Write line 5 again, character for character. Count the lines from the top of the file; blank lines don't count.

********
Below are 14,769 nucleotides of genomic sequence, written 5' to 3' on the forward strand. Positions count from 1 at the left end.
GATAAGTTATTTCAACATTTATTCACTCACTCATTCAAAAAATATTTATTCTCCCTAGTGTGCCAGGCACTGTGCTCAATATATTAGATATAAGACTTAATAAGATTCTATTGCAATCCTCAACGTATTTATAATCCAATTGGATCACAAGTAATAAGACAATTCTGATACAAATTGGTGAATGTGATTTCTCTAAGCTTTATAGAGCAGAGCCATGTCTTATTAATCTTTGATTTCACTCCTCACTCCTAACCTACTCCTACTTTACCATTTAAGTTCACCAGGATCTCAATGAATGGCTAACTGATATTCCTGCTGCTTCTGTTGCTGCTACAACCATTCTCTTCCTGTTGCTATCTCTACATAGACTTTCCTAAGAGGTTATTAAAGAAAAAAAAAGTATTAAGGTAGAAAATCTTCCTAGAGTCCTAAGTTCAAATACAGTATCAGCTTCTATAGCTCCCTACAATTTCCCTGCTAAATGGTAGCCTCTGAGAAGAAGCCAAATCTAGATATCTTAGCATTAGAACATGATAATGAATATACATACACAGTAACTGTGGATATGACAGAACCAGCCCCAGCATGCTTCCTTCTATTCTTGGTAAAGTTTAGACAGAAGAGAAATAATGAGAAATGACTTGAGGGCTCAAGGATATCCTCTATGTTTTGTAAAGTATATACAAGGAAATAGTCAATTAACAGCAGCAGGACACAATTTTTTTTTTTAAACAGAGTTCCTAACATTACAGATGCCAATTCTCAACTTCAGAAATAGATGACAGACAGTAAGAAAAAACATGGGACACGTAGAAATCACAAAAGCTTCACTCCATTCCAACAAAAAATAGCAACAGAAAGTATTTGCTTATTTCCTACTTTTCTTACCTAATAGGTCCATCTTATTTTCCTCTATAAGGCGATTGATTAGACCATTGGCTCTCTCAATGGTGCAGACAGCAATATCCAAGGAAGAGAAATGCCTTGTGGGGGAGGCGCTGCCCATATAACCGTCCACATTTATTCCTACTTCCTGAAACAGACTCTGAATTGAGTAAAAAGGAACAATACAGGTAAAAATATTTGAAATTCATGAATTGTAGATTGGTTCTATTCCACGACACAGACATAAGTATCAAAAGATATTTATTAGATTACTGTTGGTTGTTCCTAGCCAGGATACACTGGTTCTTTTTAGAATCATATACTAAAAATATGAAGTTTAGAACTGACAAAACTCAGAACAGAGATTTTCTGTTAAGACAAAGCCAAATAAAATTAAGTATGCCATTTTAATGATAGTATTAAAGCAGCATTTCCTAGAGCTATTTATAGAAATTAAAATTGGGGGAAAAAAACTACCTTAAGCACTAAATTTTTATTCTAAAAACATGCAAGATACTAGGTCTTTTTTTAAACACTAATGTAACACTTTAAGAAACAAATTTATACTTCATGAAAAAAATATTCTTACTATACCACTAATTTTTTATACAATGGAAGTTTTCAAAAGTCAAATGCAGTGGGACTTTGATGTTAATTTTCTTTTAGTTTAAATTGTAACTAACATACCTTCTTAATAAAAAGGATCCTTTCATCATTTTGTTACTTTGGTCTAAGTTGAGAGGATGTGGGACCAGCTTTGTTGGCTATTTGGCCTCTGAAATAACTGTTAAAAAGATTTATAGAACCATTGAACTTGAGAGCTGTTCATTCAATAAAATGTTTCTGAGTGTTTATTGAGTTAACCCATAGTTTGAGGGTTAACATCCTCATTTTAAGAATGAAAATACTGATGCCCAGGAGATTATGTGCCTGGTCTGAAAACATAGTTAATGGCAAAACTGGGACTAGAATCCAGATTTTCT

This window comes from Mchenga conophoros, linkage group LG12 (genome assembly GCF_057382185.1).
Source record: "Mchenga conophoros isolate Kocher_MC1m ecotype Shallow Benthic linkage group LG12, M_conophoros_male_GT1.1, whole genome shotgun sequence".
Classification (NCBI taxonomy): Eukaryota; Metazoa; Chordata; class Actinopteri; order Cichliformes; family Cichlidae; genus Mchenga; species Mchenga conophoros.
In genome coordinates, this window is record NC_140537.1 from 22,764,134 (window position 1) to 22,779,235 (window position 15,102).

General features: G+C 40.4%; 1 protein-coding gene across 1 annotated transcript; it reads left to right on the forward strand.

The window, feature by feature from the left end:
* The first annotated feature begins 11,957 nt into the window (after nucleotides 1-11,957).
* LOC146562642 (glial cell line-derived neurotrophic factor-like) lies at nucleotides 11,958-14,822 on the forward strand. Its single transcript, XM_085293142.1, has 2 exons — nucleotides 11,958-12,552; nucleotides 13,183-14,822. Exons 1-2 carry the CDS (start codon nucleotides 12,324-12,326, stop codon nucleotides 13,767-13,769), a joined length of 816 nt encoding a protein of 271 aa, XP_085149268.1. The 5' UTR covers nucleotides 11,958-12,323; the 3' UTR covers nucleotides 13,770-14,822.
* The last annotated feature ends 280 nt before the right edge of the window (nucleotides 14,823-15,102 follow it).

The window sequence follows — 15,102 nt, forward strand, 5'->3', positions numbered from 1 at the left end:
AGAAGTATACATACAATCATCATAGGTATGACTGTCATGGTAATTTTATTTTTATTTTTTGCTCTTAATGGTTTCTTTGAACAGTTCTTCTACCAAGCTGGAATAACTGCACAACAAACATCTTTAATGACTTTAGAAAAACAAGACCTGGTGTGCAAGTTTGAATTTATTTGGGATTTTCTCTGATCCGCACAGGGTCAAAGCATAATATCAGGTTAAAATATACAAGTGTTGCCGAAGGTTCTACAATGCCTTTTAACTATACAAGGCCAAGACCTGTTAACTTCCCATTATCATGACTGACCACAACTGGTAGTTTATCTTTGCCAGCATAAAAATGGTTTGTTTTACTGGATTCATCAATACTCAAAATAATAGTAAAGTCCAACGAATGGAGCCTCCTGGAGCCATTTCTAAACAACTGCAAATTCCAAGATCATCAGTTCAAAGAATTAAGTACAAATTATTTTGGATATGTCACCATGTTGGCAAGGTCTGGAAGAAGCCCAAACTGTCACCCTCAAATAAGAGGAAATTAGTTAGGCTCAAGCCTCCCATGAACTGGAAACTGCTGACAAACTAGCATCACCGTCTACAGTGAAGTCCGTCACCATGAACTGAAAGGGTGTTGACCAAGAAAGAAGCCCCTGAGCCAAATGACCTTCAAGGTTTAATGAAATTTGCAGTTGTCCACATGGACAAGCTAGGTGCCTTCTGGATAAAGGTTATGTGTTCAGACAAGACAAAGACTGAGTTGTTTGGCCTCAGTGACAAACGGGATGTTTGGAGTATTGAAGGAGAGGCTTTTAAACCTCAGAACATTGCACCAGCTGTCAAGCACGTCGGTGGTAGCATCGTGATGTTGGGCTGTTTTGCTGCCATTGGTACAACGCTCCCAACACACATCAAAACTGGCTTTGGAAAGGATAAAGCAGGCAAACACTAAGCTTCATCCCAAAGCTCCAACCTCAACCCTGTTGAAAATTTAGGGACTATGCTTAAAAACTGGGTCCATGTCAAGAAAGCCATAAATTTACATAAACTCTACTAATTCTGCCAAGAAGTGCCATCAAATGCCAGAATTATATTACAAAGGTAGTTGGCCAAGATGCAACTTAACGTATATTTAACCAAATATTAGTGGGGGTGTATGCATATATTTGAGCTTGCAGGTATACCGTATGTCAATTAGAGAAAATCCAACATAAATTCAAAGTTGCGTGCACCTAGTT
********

Classification (NCBI taxonomy): Eukaryota; Metazoa; Chordata; class Actinopteri; order Cichliformes; family Cichlidae; genus Mchenga; species Mchenga conophoros.